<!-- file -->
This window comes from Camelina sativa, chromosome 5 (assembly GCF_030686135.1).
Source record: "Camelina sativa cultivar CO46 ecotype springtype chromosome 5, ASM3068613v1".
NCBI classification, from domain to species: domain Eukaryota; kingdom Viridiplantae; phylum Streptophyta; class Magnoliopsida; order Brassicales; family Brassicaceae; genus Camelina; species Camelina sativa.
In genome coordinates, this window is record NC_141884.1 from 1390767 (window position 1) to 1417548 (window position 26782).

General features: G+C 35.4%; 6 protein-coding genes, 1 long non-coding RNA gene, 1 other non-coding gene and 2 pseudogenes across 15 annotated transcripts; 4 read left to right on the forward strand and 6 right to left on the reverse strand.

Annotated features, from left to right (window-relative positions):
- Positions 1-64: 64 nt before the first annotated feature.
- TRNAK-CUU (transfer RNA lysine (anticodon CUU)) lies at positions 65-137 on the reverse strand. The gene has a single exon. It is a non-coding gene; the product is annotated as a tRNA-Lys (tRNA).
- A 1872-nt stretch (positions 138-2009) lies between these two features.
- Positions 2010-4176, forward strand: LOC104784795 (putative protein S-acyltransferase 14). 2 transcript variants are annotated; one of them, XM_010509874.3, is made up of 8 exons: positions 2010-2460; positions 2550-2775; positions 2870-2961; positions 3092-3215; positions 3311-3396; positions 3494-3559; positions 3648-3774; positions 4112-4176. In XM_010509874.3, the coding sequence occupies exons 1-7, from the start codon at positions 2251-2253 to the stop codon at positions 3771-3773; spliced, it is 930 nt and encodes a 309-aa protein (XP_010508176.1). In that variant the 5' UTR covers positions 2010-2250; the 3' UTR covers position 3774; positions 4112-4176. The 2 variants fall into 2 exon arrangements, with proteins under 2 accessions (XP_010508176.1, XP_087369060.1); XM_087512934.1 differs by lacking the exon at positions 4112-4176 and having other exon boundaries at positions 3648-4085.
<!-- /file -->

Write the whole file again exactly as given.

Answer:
This window comes from Camelina sativa, chromosome 5 (assembly GCF_030686135.1).
Source record: "Camelina sativa cultivar CO46 ecotype springtype chromosome 5, ASM3068613v1".
NCBI classification, from domain to species: domain Eukaryota; kingdom Viridiplantae; phylum Streptophyta; class Magnoliopsida; order Brassicales; family Brassicaceae; genus Camelina; species Camelina sativa.
In genome coordinates, this window is record NC_141884.1 from 1390767 (window position 1) to 1417548 (window position 26782).

General features: G+C 35.4%; 6 protein-coding genes, 1 long non-coding RNA gene, 1 other non-coding gene and 2 pseudogenes across 15 annotated transcripts; 4 read left to right on the forward strand and 6 right to left on the reverse strand.

Annotated features, from left to right (window-relative positions):
- Positions 1-64: 64 nt before the first annotated feature.
- TRNAK-CUU (transfer RNA lysine (anticodon CUU)) lies at positions 65-137 on the reverse strand. The gene has a single exon. It is a non-coding gene; the product is annotated as a tRNA-Lys (tRNA).
- A 1872-nt stretch (positions 138-2009) lies between these two features.
- Positions 2010-4176, forward strand: LOC104784795 (putative protein S-acyltransferase 14). 2 transcript variants are annotated; one of them, XM_010509874.3, is made up of 8 exons: positions 2010-2460; positions 2550-2775; positions 2870-2961; positions 3092-3215; positions 3311-3396; positions 3494-3559; positions 3648-3774; positions 4112-4176. In XM_010509874.3, the coding sequence occupies exons 1-7, from the start codon at positions 2251-2253 to the stop codon at positions 3771-3773; spliced, it is 930 nt and encodes a 309-aa protein (XP_010508176.1). In that variant the 5' UTR covers positions 2010-2250; the 3' UTR covers position 3774; positions 4112-4176. The 2 variants fall into 2 exon arrangements, with proteins under 2 accessions (XP_010508176.1, XP_087369060.1); XM_087512934.1 differs by lacking the exon at positions 4112-4176 and having other exon boundaries at positions 3648-4085.